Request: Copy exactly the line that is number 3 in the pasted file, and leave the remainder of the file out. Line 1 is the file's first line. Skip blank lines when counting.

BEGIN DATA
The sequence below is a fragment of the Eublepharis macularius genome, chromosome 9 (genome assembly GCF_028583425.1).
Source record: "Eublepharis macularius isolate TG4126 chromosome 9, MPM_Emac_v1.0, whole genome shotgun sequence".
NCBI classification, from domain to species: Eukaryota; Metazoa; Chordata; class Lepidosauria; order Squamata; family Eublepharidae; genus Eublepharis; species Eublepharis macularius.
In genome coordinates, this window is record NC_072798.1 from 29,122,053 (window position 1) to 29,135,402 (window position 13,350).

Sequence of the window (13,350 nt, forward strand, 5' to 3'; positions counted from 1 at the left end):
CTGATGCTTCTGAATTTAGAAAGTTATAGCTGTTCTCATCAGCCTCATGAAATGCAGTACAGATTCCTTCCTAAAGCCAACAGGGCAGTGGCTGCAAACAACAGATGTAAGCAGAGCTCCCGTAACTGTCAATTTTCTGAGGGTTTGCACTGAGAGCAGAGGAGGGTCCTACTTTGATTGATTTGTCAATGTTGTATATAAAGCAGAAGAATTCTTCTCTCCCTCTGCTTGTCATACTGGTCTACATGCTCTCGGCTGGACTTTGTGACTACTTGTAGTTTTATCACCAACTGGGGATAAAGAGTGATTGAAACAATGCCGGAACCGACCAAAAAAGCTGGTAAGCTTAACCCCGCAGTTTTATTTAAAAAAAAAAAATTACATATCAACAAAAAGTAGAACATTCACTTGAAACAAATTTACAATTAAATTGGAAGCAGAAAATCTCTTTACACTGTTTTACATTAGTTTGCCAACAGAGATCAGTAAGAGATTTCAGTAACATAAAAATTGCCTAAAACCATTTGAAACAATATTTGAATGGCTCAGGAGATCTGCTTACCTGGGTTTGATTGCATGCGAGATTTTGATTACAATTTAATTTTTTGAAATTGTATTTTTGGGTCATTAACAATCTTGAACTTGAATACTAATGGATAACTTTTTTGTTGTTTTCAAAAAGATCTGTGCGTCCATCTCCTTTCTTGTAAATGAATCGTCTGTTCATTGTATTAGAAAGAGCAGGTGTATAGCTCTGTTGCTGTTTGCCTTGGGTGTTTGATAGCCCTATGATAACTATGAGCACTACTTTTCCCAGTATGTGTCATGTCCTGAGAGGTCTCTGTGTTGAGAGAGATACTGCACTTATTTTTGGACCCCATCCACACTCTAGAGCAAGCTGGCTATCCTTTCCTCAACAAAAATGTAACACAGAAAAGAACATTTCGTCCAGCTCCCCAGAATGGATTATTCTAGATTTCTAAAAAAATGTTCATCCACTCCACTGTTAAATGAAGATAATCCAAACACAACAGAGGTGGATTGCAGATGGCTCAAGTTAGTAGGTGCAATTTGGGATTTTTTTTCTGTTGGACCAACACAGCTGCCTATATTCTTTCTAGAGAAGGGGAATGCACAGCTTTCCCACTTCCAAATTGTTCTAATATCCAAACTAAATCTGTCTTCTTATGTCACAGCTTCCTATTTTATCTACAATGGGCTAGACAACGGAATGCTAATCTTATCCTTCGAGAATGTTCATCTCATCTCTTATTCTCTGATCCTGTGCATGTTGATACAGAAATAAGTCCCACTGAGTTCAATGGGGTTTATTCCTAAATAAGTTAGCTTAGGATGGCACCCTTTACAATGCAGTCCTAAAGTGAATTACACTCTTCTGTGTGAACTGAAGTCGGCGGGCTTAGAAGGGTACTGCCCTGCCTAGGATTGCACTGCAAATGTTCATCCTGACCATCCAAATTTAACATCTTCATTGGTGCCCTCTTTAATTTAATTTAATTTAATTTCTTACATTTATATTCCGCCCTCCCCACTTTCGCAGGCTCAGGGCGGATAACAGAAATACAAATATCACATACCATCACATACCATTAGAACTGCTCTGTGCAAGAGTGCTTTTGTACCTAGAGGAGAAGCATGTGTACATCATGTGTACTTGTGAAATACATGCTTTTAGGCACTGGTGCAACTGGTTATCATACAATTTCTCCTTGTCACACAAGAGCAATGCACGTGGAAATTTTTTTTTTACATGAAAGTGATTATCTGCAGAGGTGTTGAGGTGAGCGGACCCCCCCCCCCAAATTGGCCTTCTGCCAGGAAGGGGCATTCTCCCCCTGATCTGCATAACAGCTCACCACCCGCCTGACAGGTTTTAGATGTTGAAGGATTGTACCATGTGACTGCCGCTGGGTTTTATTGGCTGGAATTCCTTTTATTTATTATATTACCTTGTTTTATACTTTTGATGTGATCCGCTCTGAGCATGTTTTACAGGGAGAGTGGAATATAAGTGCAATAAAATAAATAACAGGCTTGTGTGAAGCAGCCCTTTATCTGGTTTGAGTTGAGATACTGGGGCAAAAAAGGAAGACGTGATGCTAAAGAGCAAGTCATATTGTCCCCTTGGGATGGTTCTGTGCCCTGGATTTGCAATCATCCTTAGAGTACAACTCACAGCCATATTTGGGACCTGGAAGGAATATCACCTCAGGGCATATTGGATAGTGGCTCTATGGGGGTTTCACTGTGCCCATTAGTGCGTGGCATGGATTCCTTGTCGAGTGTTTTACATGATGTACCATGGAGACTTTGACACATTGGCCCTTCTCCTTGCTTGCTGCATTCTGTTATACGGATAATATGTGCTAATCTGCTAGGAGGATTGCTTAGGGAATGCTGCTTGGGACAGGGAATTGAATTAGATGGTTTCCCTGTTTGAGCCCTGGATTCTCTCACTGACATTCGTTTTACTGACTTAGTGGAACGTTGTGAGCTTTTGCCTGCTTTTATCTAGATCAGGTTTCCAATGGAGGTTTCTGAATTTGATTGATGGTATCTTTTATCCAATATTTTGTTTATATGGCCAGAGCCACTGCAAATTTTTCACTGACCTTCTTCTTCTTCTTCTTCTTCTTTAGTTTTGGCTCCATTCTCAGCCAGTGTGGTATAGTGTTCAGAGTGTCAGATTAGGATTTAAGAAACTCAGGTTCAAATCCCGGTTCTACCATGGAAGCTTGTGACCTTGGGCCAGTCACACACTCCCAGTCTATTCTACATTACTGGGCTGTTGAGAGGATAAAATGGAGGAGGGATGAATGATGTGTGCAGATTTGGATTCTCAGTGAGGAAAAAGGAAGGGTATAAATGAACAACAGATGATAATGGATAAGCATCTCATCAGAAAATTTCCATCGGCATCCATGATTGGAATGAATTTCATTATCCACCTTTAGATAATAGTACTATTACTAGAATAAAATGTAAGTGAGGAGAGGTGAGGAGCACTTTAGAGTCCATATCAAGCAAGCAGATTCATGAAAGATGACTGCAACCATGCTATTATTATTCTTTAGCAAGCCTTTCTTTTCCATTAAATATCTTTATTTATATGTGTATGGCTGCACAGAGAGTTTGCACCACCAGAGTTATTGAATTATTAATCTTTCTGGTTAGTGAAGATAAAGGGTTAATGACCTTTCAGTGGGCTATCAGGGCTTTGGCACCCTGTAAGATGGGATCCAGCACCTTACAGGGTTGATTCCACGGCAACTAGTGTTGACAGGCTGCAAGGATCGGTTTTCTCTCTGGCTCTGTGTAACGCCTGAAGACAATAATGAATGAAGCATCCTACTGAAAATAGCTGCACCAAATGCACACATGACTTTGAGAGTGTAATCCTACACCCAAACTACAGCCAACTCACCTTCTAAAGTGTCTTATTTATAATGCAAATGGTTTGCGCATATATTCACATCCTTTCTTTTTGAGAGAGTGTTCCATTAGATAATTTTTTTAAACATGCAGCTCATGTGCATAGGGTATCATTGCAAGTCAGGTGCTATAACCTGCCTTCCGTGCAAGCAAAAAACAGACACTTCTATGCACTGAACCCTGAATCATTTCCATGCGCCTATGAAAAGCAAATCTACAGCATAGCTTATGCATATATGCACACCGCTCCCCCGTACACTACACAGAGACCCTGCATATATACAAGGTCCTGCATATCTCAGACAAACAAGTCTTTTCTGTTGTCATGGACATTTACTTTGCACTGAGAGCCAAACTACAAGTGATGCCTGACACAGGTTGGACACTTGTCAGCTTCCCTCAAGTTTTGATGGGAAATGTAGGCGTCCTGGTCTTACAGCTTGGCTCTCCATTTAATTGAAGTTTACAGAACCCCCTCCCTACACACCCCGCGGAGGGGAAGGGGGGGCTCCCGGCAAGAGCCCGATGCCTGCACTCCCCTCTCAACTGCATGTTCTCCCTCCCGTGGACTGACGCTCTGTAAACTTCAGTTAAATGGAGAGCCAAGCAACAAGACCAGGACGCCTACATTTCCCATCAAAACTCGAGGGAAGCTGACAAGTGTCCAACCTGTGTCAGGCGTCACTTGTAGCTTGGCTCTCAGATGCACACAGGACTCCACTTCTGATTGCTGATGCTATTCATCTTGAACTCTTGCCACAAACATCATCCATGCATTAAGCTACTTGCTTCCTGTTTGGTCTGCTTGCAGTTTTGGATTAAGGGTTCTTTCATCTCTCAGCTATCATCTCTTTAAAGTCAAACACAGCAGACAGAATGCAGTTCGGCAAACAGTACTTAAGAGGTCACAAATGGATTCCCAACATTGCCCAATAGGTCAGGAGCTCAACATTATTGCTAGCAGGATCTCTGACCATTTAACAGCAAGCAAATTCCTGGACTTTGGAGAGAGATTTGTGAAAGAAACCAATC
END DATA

NCBI classification, from domain to species: Eukaryota; Metazoa; Chordata; class Lepidosauria; order Squamata; family Eublepharidae; genus Eublepharis; species Eublepharis macularius.